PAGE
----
Bilateral talks between Cambodia and Thailand are set to resume in a fortnight, Prime Minister Hun Sen announced yesterday, following the end of a period of “nightmare cooperation” between the two nations.
The premier, speaking in Phnom Penh yesterday, said military commanders from both sides were due to take part in negotiations – under a new Regional Border Committee – on August 24 and 25 to discuss troop withdrawals from the area around Preah Vihear temple.
The negotiations, he said, would pave the way for both the deployment of unarmed Indonesian observers and troop withdrawals from a demilitarised zone created by the International Court of Justice in July.
The ruling by the United Nations’ highest court that created the zone followed deadly border clashes between the two countries earlier this year.
“I declare a new era of cooperation between the government of Cambodia now that Thailand is ruled by the Puea Thai Party. What was going on in the last few years, I considered as nightmare cooperation between the two countries that is now over,” said Hun Sen.
“Now, we have to start negotiations at a bilateral level in order to ease the tension.”
Hun Sen added that he had suggested to Defence Minister Tea Banh and Foreign Minister Hor Namhong on Wednesday that they communicate with their Thai counterparts to set up a long-awaited General Border Commission meeting.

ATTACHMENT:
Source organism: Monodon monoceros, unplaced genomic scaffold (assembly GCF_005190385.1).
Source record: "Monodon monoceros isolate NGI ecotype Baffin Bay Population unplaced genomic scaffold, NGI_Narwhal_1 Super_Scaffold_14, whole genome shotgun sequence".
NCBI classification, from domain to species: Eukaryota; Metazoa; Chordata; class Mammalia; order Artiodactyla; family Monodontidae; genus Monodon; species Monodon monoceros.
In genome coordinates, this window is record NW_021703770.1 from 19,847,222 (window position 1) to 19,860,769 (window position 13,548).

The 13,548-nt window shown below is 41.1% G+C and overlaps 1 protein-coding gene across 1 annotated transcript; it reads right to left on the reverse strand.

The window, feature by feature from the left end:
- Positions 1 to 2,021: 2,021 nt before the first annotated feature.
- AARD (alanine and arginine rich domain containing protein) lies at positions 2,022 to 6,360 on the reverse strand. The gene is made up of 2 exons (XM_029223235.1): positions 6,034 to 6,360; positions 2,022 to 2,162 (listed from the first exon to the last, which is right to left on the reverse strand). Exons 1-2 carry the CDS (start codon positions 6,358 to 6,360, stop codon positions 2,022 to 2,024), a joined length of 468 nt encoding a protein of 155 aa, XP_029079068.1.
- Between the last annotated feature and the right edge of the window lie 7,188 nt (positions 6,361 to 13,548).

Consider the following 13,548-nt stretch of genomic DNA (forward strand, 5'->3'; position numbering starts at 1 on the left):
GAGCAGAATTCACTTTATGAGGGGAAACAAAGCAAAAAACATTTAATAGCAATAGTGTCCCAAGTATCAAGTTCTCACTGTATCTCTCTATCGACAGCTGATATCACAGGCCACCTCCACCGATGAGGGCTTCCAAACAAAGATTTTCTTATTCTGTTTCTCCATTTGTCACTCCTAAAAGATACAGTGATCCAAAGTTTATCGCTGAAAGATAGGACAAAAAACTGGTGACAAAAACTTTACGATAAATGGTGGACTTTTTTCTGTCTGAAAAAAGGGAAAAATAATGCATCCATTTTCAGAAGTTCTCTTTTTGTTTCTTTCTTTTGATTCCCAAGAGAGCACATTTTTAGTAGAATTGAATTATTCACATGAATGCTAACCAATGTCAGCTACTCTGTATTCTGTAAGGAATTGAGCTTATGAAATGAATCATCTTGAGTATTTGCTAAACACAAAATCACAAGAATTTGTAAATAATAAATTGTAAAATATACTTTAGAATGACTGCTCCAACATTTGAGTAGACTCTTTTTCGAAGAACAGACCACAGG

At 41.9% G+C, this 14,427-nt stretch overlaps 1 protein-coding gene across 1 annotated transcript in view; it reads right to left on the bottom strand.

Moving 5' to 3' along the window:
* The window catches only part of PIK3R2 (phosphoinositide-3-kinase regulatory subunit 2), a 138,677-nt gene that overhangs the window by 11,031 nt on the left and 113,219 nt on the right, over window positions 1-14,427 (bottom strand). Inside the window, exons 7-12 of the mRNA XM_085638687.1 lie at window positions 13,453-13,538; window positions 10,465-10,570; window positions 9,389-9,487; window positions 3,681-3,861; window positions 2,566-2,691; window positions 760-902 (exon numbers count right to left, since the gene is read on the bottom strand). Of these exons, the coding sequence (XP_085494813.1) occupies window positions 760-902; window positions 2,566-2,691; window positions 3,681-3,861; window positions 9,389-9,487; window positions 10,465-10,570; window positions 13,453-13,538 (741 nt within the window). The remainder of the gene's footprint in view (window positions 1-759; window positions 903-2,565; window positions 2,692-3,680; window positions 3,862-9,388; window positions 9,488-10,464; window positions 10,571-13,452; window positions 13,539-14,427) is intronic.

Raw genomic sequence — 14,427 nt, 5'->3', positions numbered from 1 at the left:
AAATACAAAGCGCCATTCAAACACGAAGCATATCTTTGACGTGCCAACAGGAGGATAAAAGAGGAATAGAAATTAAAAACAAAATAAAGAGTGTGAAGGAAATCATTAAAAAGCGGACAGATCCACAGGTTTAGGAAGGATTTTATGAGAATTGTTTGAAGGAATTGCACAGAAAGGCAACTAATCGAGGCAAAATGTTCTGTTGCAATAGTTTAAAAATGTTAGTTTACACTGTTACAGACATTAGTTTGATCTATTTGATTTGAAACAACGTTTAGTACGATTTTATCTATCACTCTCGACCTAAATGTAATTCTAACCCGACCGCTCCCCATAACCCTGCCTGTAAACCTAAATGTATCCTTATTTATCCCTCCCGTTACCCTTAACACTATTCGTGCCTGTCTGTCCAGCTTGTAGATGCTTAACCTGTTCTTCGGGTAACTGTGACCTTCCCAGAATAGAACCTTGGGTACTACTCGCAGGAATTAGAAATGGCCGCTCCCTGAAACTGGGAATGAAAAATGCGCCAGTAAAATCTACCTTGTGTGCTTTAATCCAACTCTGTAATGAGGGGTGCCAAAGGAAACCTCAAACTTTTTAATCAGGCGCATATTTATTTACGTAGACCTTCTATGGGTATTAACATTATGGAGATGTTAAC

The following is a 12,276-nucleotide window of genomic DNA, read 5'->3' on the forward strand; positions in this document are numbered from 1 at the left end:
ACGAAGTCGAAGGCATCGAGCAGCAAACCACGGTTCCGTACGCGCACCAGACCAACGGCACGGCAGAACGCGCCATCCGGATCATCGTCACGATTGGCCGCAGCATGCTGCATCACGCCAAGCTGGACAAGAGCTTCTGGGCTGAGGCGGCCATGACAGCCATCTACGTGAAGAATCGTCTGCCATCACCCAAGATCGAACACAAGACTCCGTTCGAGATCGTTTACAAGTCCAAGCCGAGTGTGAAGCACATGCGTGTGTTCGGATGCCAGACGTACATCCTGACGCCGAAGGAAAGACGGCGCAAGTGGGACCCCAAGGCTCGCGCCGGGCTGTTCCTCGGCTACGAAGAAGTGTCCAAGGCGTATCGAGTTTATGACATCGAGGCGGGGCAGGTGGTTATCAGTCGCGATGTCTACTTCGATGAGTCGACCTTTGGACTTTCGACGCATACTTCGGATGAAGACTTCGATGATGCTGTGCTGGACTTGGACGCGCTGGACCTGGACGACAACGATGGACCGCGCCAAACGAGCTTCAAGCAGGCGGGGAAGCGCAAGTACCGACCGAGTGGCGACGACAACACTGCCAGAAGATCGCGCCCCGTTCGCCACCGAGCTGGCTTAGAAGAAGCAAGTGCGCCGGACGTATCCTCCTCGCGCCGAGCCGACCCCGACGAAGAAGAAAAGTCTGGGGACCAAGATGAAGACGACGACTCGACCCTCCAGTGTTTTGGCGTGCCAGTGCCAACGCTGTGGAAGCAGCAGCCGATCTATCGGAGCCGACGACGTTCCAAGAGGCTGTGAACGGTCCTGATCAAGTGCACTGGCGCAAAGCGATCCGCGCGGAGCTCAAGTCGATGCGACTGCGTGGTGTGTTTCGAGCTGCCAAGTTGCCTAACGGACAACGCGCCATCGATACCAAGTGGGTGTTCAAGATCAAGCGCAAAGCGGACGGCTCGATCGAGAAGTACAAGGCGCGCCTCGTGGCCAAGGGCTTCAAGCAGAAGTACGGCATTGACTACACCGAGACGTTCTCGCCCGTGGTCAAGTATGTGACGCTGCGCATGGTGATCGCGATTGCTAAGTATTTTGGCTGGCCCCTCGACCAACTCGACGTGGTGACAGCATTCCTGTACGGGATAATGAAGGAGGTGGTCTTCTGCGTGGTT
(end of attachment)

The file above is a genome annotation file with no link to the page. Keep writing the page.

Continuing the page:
The RBC – which will see commanders form Thailand’s Division 2 and Cambodia’s Divison 4 meet in Thailand’s Nakhon Ratchasima province – follows weeks of warming diplomatic relations since Yingluck Shinawatra was elected to office last month, ousting Abhisit Vejjajiva.
Yingluck is the sister of former Thai Prime Minister Thaksin Shinawatra, who is a former economic advisor to Cambodia.
Both Hun Sen and Hor Namhong have written letters to their Thai counterparts expressing their support for a renewed ties between the two peoples.
But not only ministers are considering their links with Thailand.
Yesterday Neang Path, secretary of state at Cambodia’s Ministry of Defence and head of the secretariat of GBC, and Hun Sen’s son Hun Maneth, deputy commander of armed forces infantry at the Royal Cambodian Armed Forces, took part in a closed-door meeting to discuss how to improve military relationships.
Chhum Socheat, the spokesman at the Ministry of Defence, said the meeting was in preparation for the upcoming meeting in Thailand.
“We had just worked to prepare for the upcoming meeting of the RBC and find ways to restore a good military relationship to build peace at the border,” he said.
Thai officials could not be reached yesterday, but Thai Defence Minister Yutthasak Sasiprapa was quoted in the Bangkok Post as saying: “To be in a win-win situation, we have to be friends.
“Gen Tea Banh and I are old friends. We frequently talked at meetings abroad when I was permanent secretary for defence and deputy defence minister.”